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5 Minutes Read

3 Ways To Deal With Negative Self-Talk

“You’re not good enough”. “You never do anything right”. “Of course they didn’t respond - you don’t have anything interesting to say”. These statements are a small sample of some of the negative thoughts we direct toward ourselves every day. 

The inner dialogue we have with ourselves is called self-talk. Depending on the way we engage in self talk, it can help increase our confidence and motivation, soothe difficult or painful emotions, or reflect on complex problems and questions.

However, if we overemphasize self-talk that is disparaging, harsh, or disproportionately critical to the given context, this negative self-talk can contribute to toxic shame, self-isolation, and depression.

Here are some strategies to shake negative self-talk loose from your mind.

1. Pause the thoughts

Let’s say you’ve made a pretty big mistake at work. Your team is going to support you in addressing what went wrong and getting back on track, but you’re being really hard on yourself - calling yourself an idiot, and telling yourself you won’t be able to recover from this mistake because it’s beyond fixing.

Don’t let that train of thought loop around your head. There are a few ways you can pause the thoughts so they don’t interfere with the tasks you have ahead of you.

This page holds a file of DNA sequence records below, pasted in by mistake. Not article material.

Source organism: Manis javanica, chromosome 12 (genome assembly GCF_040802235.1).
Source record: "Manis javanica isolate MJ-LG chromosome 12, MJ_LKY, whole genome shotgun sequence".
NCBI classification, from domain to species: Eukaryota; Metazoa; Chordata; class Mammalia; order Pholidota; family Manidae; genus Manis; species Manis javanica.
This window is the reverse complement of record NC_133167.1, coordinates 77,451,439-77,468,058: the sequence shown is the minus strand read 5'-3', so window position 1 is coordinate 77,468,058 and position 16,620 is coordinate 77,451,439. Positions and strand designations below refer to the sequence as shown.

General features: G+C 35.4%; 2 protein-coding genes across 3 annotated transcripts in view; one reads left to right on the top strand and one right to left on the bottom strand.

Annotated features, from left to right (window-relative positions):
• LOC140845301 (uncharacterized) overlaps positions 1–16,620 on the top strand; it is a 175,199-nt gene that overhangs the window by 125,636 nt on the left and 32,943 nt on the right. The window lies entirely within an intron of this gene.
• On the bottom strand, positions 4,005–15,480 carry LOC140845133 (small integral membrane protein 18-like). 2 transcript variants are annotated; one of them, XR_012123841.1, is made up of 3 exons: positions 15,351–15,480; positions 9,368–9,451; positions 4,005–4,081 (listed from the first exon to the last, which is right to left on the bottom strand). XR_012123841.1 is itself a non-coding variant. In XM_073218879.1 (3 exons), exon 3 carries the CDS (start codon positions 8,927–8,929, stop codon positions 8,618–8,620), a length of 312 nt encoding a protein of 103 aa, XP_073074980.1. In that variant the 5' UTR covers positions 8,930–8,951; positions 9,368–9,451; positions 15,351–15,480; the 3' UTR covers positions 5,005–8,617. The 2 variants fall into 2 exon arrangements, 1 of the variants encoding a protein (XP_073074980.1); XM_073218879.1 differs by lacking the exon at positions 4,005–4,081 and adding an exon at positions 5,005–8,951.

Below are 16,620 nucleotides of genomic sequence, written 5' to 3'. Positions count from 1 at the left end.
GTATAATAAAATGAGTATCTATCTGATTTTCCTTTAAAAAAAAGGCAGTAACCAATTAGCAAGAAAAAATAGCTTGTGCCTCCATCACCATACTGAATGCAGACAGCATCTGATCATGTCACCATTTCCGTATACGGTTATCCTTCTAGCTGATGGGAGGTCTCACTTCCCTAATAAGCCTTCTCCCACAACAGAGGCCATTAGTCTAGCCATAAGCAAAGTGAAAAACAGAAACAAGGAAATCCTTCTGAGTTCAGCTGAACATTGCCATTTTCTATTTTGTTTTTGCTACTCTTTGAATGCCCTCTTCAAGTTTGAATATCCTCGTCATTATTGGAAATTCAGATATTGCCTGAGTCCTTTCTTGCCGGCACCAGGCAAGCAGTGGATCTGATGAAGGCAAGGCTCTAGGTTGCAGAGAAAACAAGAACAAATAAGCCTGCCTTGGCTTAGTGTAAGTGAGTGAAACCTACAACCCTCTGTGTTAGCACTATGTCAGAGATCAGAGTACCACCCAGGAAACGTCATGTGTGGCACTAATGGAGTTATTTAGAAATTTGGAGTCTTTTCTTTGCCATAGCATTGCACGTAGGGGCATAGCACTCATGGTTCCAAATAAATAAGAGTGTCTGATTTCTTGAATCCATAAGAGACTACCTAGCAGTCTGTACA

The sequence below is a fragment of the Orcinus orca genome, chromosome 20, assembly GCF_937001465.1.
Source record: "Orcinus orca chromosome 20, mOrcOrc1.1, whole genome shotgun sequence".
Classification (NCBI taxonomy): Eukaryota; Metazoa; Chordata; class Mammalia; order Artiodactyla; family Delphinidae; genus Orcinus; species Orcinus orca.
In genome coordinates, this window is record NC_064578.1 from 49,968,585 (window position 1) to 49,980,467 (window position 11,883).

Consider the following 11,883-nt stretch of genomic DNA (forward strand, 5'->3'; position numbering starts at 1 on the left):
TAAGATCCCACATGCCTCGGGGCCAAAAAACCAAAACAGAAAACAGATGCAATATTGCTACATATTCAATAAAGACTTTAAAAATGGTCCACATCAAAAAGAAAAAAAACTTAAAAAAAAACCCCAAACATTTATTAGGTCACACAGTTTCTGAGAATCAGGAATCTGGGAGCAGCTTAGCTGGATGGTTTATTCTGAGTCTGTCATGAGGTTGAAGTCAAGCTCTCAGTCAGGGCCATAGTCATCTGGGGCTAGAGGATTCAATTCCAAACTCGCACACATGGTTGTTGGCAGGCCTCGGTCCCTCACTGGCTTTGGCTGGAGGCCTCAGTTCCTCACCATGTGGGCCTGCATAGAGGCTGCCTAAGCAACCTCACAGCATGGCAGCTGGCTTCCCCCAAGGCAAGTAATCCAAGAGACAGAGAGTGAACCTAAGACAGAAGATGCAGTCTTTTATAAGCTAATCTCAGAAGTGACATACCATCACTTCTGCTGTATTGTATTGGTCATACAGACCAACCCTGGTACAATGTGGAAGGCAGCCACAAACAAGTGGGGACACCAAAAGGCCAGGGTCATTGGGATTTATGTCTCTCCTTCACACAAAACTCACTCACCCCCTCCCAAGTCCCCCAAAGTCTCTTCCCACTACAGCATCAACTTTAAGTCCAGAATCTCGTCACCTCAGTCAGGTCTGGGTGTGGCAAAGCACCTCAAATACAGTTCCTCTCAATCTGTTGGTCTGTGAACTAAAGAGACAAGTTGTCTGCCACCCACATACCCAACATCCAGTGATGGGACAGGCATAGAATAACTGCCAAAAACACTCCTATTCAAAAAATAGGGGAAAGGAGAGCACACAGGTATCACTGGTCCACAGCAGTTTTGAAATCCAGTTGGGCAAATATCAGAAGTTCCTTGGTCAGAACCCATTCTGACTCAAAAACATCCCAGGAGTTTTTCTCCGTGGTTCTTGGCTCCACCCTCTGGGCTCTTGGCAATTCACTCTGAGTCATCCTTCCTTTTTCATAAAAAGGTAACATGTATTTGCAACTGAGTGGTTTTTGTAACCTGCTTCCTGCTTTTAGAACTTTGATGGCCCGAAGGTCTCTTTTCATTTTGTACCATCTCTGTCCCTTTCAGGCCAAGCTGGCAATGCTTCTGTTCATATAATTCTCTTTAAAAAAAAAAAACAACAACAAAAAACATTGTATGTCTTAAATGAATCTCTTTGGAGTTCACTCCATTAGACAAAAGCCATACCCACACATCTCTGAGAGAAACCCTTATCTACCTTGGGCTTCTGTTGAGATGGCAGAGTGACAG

Practice stopping negative thoughts in their tracks - picture the thoughts halting at a giant red stop sign or imagine yourself hitting a metaphysical pause button and all the thoughts immediately going silent.

Grounding yourself in your physical environment can help you step away from the self-talk in your head. Take slow, deep breaths and really focus on the way the air feels going in and out of your body. Scan your surroundings with intentionality, taking notice of three things you see, three sounds you hear, and three sensations or textures you feel. 

Shelve your negative thoughts temporarily, and make a deal with yourself that you are going to grapple with what your self-talk is trying to tell you later. Although this is not a permanent solution, if your negative self-talk is preventing you from taking action in the moment it can buy you some needed time.

2. Distance the thoughts

Social anxiety can really get in the way of dating and starting relationships. It seems like whenever you go out with someone for the first time, you can’t even enjoy the date because you’re so busy thinking about how awkward you’re being, how you’re probably not saying anything interesting or funny, and how no one would really want to date you long-term. 

You might not be able to beat these thoughts once and for all on a random Saturday night, but getting some distance from them may help you stay more in the experience and have a good time.

Get outside of your negative self-talk by reminding yourself that they’re not facts, they’re thoughts. It’s not a fact that you’re being awkward right now; it’s a subjective thought you are having about yourself. Rewording your self-talk to “I’m having the thought that I’m acting awkward right now” will help you feel less distressed than when you say to yourself “I’m being so awkward right now”.